MmmmmMmmm. This "chain" is the kinda chain resto I like. Lotsa little sides (panchan), a nice atmo and quirky touches like a drawer in your table holding the necessary utensils and a basket full of eggs to add to your stew. And the sundubu (there were no less than a dozen different kinds) was absolutely delightful; our stone bowls came out piping hot, the chili-laden broth dancing with bubbles. My aunt told me to hurry up and crack an egg in mine before the broth cooled down. I did and swirled it in with my chopsticks; my aunt followed suit. It says on the place mat that tofu promotes health and beauty. Sure, OK. I'll go for it; easy enough when the stuff tastes so good.

Sunday, November 11, 2007

Samovar Tea with Friends

Preggers PH wanted to have a girly get-together before baby #2 came along, and we were only too happy to oblige. LC chose Samovar Tea Lounge on Sanchez. Sitting in the well-cushioned nook at the front of the tea house with the sun shining brightly (it had been pouring down rain the day before), we happily indulged in the English, Japanese and Moroccan-style tea service as we gabbed about everything from tasselled pasties to hairless bears and cheating on your hair guy.
When my tower of English goodies got to the table, I was psyched. The three tiers came loaded with fresh fruit, a lovely scone with Devonshire cream and strawberry jam,and my fave, the eggy Shitake mushroom quiche sitting on a bed of mixed greens. I washed the gorgeous lot down with several cups of strong black tea. What a perfect way to spend a Sunday afternoon. We didn't want to leave.
But of course we did. The hungry folks crowding the entryway finally guilted us out of there. Though I'd been to the Samovar branch in SoMa months ago, I'd never been to this location. Truth be told, I'd sort of put Samovar out of my head since my one experience hadn't been a terribly positive one—let's just say the alarmingly pink centers of the chicken chunks crowding the salad I'd ordered had put me off the idea that the Samovar in the Castro would be a good place to go. I was wrong. Love this place. Only thing missing: coffee. No biggie. I got my caffeine fix across the street at newly opened Urban Bread.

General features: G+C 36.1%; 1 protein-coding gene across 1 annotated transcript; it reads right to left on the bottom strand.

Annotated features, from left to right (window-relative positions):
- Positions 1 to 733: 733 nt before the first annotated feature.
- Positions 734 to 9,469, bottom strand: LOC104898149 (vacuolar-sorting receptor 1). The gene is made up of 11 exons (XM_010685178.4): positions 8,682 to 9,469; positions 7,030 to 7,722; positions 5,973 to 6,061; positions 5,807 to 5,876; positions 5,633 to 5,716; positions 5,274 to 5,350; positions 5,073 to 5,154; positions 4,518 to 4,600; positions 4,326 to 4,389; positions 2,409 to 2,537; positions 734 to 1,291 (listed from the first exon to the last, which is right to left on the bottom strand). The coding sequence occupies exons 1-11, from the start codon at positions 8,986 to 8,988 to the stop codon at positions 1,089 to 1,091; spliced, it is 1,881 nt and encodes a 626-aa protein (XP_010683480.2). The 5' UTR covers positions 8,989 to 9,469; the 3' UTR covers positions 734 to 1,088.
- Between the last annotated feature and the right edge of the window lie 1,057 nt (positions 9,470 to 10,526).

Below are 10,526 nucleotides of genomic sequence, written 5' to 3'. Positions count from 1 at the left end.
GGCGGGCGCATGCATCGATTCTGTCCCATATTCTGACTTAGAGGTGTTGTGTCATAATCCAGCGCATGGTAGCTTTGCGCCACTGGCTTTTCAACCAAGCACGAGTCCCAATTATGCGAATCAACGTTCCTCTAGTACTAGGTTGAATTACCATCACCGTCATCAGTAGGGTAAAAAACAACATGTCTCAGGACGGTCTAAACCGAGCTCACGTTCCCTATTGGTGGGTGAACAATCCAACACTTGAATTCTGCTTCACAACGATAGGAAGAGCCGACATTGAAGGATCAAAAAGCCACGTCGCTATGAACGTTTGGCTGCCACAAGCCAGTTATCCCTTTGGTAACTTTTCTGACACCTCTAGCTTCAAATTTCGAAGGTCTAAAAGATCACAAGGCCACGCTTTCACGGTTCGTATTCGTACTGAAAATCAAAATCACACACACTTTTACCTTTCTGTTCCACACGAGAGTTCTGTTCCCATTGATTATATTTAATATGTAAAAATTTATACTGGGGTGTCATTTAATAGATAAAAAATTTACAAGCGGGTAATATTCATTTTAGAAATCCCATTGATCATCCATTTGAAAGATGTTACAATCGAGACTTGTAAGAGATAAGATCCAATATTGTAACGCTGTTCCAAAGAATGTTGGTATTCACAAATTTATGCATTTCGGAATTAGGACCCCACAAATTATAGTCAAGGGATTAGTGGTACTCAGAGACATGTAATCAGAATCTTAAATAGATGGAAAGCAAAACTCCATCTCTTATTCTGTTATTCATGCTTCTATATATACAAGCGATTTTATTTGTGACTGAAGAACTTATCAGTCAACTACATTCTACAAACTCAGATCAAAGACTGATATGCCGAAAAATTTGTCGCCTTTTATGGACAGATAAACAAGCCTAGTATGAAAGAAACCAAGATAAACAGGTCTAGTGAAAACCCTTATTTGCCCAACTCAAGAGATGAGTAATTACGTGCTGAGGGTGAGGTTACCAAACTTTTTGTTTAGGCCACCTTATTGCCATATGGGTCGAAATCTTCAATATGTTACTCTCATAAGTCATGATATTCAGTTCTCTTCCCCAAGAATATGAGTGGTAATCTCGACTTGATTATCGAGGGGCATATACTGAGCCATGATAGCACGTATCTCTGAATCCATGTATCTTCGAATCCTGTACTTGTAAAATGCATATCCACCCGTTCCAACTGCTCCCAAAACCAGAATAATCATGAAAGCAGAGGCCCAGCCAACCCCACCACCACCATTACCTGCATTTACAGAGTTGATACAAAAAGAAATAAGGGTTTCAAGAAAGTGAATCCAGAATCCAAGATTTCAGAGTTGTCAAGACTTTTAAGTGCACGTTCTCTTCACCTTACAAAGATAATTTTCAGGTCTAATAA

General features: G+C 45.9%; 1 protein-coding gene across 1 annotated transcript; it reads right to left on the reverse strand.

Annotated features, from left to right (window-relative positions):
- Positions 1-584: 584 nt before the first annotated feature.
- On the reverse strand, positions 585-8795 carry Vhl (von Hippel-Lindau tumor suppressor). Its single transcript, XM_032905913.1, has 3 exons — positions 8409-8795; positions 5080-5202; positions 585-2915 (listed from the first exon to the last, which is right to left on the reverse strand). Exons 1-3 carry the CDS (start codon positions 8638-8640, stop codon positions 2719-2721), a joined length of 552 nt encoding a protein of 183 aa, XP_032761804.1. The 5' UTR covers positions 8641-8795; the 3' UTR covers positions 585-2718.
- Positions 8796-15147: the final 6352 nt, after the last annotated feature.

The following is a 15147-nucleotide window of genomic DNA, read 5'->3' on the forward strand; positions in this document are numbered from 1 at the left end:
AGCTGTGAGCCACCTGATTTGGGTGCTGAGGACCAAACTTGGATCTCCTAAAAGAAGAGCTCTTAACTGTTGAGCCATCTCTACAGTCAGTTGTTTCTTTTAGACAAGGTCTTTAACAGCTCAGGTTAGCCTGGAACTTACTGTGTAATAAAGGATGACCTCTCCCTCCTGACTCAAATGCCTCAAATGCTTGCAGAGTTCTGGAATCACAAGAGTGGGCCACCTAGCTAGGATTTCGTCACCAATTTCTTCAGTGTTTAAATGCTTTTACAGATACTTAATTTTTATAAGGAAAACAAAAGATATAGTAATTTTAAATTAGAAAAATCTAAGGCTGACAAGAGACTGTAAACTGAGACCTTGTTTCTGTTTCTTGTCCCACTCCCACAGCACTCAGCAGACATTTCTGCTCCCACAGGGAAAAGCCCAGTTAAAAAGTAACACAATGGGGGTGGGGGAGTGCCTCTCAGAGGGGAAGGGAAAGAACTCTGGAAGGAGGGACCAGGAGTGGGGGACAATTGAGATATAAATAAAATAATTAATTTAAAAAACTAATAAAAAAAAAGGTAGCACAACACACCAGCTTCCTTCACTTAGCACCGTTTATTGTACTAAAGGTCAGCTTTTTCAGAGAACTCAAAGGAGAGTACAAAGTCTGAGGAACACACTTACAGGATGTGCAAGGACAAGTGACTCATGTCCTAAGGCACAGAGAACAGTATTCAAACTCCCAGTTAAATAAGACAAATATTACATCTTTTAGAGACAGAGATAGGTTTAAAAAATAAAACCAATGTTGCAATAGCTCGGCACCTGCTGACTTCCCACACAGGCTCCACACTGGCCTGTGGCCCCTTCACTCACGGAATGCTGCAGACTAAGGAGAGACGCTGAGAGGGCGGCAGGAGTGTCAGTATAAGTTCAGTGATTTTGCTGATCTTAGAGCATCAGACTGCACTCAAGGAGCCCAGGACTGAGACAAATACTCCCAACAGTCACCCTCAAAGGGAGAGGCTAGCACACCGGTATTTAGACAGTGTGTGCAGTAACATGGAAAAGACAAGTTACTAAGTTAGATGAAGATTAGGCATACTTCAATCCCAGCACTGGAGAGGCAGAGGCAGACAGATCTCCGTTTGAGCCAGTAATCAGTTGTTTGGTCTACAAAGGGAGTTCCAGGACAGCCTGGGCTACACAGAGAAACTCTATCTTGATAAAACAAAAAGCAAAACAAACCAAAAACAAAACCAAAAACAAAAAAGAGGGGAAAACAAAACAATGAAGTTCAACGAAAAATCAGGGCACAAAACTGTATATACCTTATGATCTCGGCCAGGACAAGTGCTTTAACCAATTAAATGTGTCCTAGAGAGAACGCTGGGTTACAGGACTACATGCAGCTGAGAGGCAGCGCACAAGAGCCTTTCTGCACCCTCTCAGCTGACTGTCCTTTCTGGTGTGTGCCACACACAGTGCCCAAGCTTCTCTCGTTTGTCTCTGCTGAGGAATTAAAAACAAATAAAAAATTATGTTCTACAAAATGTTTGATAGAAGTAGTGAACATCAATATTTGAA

Friday, November 2, 2007

RNM Revisited

When RNM first opened, I went. Then I went again, and again. And then I wrote about it for a local website, the food was so good. So, when a friend said he wanted to have his birthday dinner there, I said, Sure, why not? It's been four, maybe five years, since I've been, but it's probably still good, right? Why yes, yes it is. Lookee here:

Lightly grilled hearts of romaine with Warren pears, Saint Agur blue cheese, toasted hazelnuts and champagne vinaigrette. Pretty and pleasing to the belly.

Apple wood-smoked pulled pork piled on a corn cake with sweet 'n spicy BBQ sauce, crème fraiche, cilantro and avocado. Ah, Cal-fresh meets Southern hospitality.

Pan-seared day boat scallops, sweet corn flan, heirloom tomato gazpacho, roasted red pepper crème fraiche topped with fines herbes. Tender and springy. Me likey. Me also likey the saucey Fiscalini cheddar mac and cheese (there it is in the background).

Sautéed Alaskan halibut with fresh ricotta gnocchi, chanterelles, baby artichokes, Meyer lemon vinaigrette and arugula. I liked the veg maybe a tad more than the fish. Super rich, super scrumptious; I'm a sucker for truffle oil, and the drop or two added to this dish made me cry uncle from the first forkful.